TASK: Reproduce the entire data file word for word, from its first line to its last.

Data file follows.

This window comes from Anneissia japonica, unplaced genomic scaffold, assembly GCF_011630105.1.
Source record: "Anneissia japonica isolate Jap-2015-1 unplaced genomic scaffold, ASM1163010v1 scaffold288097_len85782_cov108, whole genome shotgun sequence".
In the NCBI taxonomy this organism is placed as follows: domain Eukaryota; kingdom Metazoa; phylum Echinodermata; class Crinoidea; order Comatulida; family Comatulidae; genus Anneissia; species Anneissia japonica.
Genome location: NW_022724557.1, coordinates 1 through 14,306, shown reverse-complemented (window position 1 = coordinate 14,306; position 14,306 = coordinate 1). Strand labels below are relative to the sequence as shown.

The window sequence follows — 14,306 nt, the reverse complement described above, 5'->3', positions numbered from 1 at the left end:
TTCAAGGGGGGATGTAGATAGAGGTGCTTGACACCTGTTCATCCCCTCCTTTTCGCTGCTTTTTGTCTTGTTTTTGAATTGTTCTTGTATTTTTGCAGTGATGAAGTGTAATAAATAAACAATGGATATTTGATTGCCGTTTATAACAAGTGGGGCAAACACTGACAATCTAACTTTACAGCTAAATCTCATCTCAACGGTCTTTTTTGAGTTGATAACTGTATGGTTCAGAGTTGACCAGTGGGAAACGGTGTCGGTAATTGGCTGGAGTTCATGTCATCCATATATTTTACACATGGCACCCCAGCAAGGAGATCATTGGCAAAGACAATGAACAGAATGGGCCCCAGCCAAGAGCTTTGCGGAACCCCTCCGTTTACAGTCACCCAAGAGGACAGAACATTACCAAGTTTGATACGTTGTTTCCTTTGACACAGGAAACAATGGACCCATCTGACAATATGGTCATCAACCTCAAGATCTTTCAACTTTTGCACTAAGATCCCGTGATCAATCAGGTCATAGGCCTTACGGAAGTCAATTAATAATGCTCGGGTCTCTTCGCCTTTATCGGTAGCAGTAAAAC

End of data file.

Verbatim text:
This window comes from Anneissia japonica, unplaced genomic scaffold, assembly GCF_011630105.1.
Source record: "Anneissia japonica isolate Jap-2015-1 unplaced genomic scaffold, ASM1163010v1 scaffold288097_len85782_cov108, whole genome shotgun sequence".
In the NCBI taxonomy this organism is placed as follows: domain Eukaryota; kingdom Metazoa; phylum Echinodermata; class Crinoidea; order Comatulida; family Comatulidae; genus Anneissia; species Anneissia japonica.
Genome location: NW_022724557.1, coordinates 1 through 14,306, shown reverse-complemented (window position 1 = coordinate 14,306; position 14,306 = coordinate 1). Strand labels below are relative to the sequence as shown.

The window sequence follows — 14,306 nt, the reverse complement described above, 5'->3', positions numbered from 1 at the left end:
TTCAAGGGGGGATGTAGATAGAGGTGCTTGACACCTGTTCATCCCCTCCTTTTCGCTGCTTTTTGTCTTGTTTTTGAATTGTTCTTGTATTTTTGCAGTGATGAAGTGTAATAAATAAACAATGGATATTTGATTGCCGTTTATAACAAGTGGGGCAAACACTGACAATCTAACTTTACAGCTAAATCTCATCTCAACGGTCTTTTTTGAGTTGATAACTGTATGGTTCAGAGTTGACCAGTGGGAAACGGTGTCGGTAATTGGCTGGAGTTCATGTCATCCATATATTTTACACATGGCACCCCAGCAAGGAGATCATTGGCAAAGACAATGAACAGAATGGGCCCCAGCCAAGAGCTTTGCGGAACCCCTCCGTTTACAGTCACCCAAGAGGACAGAACATTACCAAGTTTGATACGTTGTTTCCTTTGACACAGGAAACAATGGACCCATCTGACAATATGGTCATCAACCTCAAGATCTTTCAACTTTTGCACTAAGATCCCGTGATCAATCAGGTCATAGGCCTTACGGAAGTCAATTAATAATGCTCGGGTCTCTTCGCCTTTATCGGTAGCAGTAAAAC